Clifford Caruthers wrote:
> Ok, I'll bite on this one. I really enjoyed the debate, but there was
> a bit of friction. A dichotomy emerged between the more scientific and
> well-informed birders, and those of us with a natural curiosity and
> love for the sounds of nature but little background in biology. My
> take on this as someone new to this community, is that there has to be
> room for different points of view here. Martyn asks if you would
> record the chairman of the board without knowing his name, but I've
> recorded many a street musician without knowing his name or why he or
> she plays, without knowing the techniques and theory behind the music,
> but the experience of listening is still valid and in fact very pure.
> I'm a musician and composer of soundscapes, so while I do search out
> the name of a bird when my love of its particular call heightens my
> curiousity, I more often capture sounds for the feeling they elicit,
> for their musicality on the whole. While this is not science I hope
> that it is art, and that it furthers the cause of preserving the
> natural soundscape. This may be hard to accept for brilliant folks
> like Doug and Martyn who have such encyclopedic knowledge and so
> obviously love what they do, but I hope they will leave a little wiggle
> room for 'undisciplined' recordists such as myself.... ;-)
There is room for all comers. This is a group about nature recording in
all it's forms. I think the line does need to be drawn at including
humans and their activities in the sounds that we get into discussing,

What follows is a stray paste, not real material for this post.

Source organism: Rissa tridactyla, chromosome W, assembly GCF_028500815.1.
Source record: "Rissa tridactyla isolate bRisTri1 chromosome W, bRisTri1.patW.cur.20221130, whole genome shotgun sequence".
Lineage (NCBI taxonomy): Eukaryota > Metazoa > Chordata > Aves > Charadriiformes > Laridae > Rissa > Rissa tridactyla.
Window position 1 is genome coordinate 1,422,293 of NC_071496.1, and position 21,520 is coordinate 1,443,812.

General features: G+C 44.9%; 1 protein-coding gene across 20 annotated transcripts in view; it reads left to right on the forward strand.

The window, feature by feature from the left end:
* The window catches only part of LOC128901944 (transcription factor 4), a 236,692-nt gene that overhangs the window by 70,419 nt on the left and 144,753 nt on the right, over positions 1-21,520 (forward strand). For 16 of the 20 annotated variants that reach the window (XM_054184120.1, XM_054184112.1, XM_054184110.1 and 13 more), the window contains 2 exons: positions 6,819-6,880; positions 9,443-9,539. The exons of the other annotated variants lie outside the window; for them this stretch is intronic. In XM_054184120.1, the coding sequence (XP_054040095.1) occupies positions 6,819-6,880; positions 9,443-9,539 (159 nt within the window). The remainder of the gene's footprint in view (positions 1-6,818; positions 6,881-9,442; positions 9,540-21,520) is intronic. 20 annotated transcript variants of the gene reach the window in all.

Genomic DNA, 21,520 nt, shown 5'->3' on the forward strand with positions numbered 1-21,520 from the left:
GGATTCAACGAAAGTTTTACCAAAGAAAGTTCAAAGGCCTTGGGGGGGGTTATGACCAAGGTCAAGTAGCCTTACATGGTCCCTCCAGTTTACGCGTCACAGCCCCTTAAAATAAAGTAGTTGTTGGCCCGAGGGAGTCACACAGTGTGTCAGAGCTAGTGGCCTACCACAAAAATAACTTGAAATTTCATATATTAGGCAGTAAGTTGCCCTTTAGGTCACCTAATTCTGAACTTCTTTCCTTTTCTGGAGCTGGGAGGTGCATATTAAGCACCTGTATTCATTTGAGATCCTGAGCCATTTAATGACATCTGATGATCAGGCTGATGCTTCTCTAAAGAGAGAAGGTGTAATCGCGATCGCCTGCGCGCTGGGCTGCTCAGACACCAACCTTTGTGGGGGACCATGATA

but the rest of nature is fair game.
Nature recording grew directly out of scientific recording. The earliest
nature recordings to be sold were pretty much research recordings
reprocessed for listening. This is still done today. But nature
recording has progressed in many directions as well.
Others with no experience or tradition of science also enjoy the sounds
of nature. Many of those come from the craft of music recording, and
reworking soundbits into compositions is fairly natural to them. People
of this discipline tend to view the sound disconnected from the animal
that made it. Or even use sounds that are natural, but not made by a
animal. It is not surprising that many such will have no idea what
species made the sound.
Part of the negativity may stem from what hollywood does with animal
calls. Often using the calls for the wrong animal, in the wrong habitat
and the wrong part of the world. This, I don't believe helps the cause
much as far as preserving natural sounds. To believe hollywood we only
need to preserve the pacific treefrog, because it's the only sound frogs
make! Real frogs don't go ribbit. At least very few do.
And before any of the bird recordists get to uppity, just how many
frogcalls can you identify to species, or insects, or mammals? I've been
out with bird recordists, where I would hear the frogs, they would hear
the birds, and it was real work for us to hear each other's favorite
animal. Let alone identify them.